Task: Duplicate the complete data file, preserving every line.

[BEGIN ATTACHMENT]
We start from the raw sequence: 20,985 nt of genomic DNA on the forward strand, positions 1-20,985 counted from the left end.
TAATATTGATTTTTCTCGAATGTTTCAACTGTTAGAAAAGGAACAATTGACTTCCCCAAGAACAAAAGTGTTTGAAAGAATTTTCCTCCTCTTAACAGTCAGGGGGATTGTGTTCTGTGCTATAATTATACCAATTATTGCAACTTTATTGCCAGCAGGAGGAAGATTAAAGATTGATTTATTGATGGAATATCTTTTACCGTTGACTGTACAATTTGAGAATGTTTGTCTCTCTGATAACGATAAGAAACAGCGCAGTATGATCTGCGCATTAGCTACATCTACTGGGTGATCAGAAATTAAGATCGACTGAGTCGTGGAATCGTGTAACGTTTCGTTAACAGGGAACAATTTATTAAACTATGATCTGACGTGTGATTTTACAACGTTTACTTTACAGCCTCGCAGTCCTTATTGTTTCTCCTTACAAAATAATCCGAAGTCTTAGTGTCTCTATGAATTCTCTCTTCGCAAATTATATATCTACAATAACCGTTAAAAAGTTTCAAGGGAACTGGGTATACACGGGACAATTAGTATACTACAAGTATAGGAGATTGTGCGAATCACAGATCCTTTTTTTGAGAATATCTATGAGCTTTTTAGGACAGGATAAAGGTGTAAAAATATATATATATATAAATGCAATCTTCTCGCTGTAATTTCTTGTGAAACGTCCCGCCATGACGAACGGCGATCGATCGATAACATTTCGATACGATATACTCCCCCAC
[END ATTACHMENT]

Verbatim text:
We start from the raw sequence: 20,985 nt of genomic DNA on the forward strand, positions 1-20,985 counted from the left end.
TAATATTGATTTTTCTCGAATGTTTCAACTGTTAGAAAAGGAACAATTGACTTCCCCAAGAACAAAAGTGTTTGAAAGAATTTTCCTCCTCTTAACAGTCAGGGGGATTGTGTTCTGTGCTATAATTATACCAATTATTGCAACTTTATTGCCAGCAGGAGGAAGATTAAAGATTGATTTATTGATGGAATATCTTTTACCGTTGACTGTACAATTTGAGAATGTTTGTCTCTCTGATAACGATAAGAAACAGCGCAGTATGATCTGCGCATTAGCTACATCTACTGGGTGATCAGAAATTAAGATCGACTGAGTCGTGGAATCGTGTAACGTTTCGTTAACAGGGAACAATTTATTAAACTATGATCTGACGTGTGATTTTACAACGTTTACTTTACAGCCTCGCAGTCCTTATTGTTTCTCCTTACAAAATAATCCGAAGTCTTAGTGTCTCTATGAATTCTCTCTTCGCAAATTATATATCTACAATAACCGTTAAAAAGTTTCAAGGGAACTGGGTATACACGGGACAATTAGTATACTACAAGTATAGGAGATTGTGCGAATCACAGATCCTTTTTTTGAGAATATCTATGAGCTTTTTAGGACAGGATAAAGGTGTAAAAATATATATATATATAAATGCAATCTTCTCGCTGTAATTTCTTGTGAAACGTCCCGCCATGACGAACGGCGATCGATCGATAACATTTCGATACGATATACTCCCCCAC